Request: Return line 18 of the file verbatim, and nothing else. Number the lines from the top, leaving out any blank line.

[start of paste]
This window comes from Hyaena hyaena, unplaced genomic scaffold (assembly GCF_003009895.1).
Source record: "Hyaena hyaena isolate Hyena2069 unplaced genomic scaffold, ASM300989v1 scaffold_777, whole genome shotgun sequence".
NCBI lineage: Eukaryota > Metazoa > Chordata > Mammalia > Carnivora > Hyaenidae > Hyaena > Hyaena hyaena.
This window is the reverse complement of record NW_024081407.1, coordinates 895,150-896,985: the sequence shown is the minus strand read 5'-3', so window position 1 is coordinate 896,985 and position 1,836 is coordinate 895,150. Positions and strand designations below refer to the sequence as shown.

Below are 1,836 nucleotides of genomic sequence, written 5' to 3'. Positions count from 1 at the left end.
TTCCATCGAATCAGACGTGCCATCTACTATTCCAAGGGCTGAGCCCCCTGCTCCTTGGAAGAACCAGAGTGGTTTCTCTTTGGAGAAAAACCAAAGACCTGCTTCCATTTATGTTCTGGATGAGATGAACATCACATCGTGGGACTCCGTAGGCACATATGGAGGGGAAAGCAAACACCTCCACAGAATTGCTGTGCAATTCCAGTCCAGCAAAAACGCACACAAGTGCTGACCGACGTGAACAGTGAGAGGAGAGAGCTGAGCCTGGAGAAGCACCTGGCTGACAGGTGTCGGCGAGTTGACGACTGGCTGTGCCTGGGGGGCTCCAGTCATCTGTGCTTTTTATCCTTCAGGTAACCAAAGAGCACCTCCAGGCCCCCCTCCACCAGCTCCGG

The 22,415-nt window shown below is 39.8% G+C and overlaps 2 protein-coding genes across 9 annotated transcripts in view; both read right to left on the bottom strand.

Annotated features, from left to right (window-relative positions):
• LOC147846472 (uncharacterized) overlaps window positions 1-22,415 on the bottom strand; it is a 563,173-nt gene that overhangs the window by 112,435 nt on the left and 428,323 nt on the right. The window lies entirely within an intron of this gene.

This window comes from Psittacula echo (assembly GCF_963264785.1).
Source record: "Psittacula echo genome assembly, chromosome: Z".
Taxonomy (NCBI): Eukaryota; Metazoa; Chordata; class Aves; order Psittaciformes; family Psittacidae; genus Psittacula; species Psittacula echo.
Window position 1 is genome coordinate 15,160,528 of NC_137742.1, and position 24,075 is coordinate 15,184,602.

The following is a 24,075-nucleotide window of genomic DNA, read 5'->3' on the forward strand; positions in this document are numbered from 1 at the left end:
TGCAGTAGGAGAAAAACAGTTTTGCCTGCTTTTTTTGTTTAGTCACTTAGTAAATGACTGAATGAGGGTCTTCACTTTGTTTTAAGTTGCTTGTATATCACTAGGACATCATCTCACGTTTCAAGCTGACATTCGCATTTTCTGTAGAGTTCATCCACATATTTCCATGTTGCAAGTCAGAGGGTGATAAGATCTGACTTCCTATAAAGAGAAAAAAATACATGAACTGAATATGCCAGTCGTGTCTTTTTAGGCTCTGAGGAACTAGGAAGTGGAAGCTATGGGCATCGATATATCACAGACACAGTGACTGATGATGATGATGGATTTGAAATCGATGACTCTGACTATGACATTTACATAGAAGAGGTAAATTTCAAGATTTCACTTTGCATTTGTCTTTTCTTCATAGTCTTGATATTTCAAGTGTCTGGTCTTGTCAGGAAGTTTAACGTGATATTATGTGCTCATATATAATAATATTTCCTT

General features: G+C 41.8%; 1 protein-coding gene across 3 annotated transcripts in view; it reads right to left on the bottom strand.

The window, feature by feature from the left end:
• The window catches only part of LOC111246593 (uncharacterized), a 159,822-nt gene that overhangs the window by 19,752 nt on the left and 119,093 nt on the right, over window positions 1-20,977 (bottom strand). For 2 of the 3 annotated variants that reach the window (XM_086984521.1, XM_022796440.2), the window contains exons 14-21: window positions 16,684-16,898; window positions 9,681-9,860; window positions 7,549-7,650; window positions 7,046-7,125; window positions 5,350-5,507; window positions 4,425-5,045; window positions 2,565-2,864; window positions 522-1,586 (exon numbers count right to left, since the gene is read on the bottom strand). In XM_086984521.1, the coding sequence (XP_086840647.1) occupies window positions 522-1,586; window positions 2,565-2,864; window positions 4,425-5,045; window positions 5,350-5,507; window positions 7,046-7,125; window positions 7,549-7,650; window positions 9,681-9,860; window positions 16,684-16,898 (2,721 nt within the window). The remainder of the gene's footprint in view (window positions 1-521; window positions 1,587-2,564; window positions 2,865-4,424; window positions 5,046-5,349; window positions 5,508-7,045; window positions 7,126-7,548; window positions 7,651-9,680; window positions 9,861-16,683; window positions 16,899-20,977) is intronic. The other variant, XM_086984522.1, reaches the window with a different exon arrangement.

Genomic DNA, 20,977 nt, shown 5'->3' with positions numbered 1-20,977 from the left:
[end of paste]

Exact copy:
• The window catches only part of LOC111246593 (uncharacterized), a 159,822-nt gene that overhangs the window by 19,752 nt on the left and 119,093 nt on the right, over window positions 1-20,977 (bottom strand). For 2 of the 3 annotated variants that reach the window (XM_086984521.1, XM_022796440.2), the window contains exons 14-21: window positions 16,684-16,898; window positions 9,681-9,860; window positions 7,549-7,650; window positions 7,046-7,125; window positions 5,350-5,507; window positions 4,425-5,045; window positions 2,565-2,864; window positions 522-1,586 (exon numbers count right to left, since the gene is read on the bottom strand). In XM_086984521.1, the coding sequence (XP_086840647.1) occupies window positions 522-1,586; window positions 2,565-2,864; window positions 4,425-5,045; window positions 5,350-5,507; window positions 7,046-7,125; window positions 7,549-7,650; window positions 9,681-9,860; window positions 16,684-16,898 (2,721 nt within the window). The remainder of the gene's footprint in view (window positions 1-521; window positions 1,587-2,564; window positions 2,865-4,424; window positions 5,046-5,349; window positions 5,508-7,045; window positions 7,126-7,548; window positions 7,651-9,680; window positions 9,861-16,683; window positions 16,899-20,977) is intronic. The other variant, XM_086984522.1, reaches the window with a different exon arrangement.